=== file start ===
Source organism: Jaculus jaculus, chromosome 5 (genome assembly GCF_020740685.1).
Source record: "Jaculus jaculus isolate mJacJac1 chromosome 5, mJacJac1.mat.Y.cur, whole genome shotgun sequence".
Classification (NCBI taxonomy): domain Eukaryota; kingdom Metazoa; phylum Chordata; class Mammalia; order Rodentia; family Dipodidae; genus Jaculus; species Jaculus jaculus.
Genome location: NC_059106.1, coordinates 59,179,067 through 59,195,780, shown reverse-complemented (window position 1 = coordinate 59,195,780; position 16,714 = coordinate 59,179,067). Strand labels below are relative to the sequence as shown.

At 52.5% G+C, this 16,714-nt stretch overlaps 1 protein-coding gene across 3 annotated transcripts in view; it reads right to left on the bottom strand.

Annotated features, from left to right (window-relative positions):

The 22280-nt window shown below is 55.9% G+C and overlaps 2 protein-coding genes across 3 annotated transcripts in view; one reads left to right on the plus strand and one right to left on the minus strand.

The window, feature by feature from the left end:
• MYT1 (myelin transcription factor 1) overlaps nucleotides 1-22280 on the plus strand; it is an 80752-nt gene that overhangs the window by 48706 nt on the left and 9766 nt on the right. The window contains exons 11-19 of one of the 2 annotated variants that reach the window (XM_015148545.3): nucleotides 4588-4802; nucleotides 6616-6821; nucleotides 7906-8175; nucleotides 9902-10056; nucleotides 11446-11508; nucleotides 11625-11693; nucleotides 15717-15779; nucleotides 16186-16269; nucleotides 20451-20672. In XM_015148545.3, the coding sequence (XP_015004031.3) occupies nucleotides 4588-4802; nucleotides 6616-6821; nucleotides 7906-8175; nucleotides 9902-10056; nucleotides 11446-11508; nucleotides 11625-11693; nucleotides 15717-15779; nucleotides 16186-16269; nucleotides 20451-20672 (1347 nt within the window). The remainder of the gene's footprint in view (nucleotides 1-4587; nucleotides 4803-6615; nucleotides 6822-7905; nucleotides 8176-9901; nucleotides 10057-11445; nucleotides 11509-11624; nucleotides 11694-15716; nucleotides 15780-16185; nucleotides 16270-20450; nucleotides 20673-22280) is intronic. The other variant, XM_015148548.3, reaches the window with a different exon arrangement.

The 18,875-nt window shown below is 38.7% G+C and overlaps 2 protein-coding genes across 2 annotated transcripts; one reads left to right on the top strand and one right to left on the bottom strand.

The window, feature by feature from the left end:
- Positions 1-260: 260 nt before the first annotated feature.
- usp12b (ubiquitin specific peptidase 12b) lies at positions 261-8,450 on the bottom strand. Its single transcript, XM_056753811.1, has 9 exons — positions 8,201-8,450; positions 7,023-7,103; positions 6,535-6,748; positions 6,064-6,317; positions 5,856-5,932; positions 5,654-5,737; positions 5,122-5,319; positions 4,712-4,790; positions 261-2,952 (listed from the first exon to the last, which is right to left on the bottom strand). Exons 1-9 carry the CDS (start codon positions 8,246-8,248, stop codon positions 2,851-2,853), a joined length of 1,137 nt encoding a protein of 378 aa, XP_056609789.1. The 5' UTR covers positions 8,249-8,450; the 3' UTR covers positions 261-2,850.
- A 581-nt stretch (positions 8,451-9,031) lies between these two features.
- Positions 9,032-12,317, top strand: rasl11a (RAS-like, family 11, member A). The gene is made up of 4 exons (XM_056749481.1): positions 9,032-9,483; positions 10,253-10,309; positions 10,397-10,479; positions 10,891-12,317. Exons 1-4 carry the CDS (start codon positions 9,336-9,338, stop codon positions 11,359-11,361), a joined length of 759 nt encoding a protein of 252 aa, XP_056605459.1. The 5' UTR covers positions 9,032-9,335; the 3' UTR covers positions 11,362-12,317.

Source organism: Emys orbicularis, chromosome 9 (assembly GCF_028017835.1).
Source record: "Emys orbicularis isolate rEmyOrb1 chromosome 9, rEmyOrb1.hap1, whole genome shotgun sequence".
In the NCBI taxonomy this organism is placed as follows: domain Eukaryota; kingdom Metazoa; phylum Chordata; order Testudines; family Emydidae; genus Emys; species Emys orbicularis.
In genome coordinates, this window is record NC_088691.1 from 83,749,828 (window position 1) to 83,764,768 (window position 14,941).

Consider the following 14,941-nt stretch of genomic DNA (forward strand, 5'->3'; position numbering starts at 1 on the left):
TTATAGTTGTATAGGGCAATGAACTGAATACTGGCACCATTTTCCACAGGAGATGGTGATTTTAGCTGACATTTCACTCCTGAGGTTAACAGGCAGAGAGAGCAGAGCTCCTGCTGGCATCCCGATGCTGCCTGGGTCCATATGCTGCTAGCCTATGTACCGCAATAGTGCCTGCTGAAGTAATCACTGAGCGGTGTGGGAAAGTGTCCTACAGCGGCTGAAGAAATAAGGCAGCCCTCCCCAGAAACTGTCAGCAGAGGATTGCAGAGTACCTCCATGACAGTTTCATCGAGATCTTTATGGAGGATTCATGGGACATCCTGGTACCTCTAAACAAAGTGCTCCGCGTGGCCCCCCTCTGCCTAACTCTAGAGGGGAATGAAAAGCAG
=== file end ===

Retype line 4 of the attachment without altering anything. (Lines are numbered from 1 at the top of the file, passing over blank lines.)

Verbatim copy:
Genome location: NC_059106.1, coordinates 59,179,067 through 59,195,780, shown reverse-complemented (window position 1 = coordinate 59,195,780; position 16,714 = coordinate 59,179,067). Strand labels below are relative to the sequence as shown.